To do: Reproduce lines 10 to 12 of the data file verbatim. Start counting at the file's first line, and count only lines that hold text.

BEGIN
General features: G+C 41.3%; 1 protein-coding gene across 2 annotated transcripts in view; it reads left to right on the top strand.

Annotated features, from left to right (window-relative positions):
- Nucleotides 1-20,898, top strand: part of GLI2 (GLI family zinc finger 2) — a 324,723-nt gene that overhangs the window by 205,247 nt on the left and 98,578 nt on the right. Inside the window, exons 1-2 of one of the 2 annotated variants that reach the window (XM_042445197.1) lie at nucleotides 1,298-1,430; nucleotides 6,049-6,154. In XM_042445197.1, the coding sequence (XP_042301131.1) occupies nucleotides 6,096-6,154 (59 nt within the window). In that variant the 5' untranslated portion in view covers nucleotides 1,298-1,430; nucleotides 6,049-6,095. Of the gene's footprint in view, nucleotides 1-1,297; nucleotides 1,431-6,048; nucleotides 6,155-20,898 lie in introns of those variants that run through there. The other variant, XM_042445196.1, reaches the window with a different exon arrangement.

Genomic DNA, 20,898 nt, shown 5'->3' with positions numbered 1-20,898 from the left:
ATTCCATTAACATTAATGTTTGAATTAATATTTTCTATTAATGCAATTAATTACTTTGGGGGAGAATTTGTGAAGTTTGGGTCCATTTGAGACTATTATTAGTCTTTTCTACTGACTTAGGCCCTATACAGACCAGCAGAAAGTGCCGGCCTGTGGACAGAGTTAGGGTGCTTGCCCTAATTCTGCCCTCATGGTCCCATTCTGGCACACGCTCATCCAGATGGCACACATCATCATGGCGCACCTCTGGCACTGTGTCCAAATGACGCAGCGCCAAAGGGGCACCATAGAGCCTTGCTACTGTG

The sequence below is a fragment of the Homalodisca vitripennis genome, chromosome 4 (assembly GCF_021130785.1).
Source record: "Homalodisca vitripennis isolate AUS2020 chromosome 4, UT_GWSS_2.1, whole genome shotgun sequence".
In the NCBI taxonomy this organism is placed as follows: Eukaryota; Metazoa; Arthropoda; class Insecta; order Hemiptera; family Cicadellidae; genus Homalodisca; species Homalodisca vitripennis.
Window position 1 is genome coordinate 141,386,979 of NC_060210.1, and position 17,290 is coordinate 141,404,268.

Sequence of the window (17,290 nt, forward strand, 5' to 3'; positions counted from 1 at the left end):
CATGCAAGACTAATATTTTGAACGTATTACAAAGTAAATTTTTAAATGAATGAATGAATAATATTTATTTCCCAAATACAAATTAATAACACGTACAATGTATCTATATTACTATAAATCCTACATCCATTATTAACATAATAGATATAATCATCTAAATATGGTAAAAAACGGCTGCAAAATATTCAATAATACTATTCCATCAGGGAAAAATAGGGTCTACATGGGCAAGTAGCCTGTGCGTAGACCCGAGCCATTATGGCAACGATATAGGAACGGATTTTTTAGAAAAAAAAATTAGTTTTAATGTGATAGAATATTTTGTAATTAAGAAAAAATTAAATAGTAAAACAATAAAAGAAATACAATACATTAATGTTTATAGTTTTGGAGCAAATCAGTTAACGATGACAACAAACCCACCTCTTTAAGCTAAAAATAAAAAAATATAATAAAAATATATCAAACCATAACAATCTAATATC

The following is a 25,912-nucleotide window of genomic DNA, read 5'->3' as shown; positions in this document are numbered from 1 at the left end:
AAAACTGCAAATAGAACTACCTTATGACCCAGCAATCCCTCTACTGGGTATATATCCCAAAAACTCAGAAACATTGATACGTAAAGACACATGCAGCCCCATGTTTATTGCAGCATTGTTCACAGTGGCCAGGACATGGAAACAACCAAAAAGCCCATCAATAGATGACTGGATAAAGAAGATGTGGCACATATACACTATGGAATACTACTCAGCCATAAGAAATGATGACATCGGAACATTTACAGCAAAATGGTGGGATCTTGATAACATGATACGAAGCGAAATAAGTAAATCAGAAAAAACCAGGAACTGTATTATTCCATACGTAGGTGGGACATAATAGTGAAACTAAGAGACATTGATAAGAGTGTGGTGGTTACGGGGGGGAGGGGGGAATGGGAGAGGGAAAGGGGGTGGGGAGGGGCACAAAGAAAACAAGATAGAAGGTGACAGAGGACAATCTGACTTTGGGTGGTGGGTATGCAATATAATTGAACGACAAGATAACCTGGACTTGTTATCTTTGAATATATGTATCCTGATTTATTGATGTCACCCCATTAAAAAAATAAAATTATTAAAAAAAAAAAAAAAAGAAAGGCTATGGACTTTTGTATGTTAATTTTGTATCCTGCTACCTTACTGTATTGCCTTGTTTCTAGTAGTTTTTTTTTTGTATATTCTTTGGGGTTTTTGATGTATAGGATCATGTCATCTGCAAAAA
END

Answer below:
Sequence of the window (17,290 nt, forward strand, 5' to 3'; positions counted from 1 at the left end):
CATGCAAGACTAATATTTTGAACGTATTACAAAGTAAATTTTTAAATGAATGAATGAATAATATTTATTTCCCAAATACAAATTAATAACACGTACAATGTATCTATATTACTATAAATCCTACATCCATTATTAACATAATAGATATAATCATCTAAATATGGTAAAAAACGGCTGCAAAATATTCAATAATACTATTCCATCAGGGAAAAATAGGGTCTACATGGGCAAGTAGCCTGTGCGTAGACCCGAGCCATTATGGCAACGATATAGGAACGGATTTTTTAGAAAAAAAAATTAGTTTTAATGTGATAGAATATTTTGTAATTAAGAAAAAATTAAATAGTAAAACAATAAAAGAAATACAATACATTAATGTTTATAGTTTTGGAGCAAATCAGTTAACGATGACAACAAACCCACCTCTTTAAGCTAAAAATAAAAAAATATAATAAAAATATATCAAACCATAACAATCTAATATC

The following is a 25,912-nucleotide window of genomic DNA, read 5'->3' as shown; positions in this document are numbered from 1 at the left end: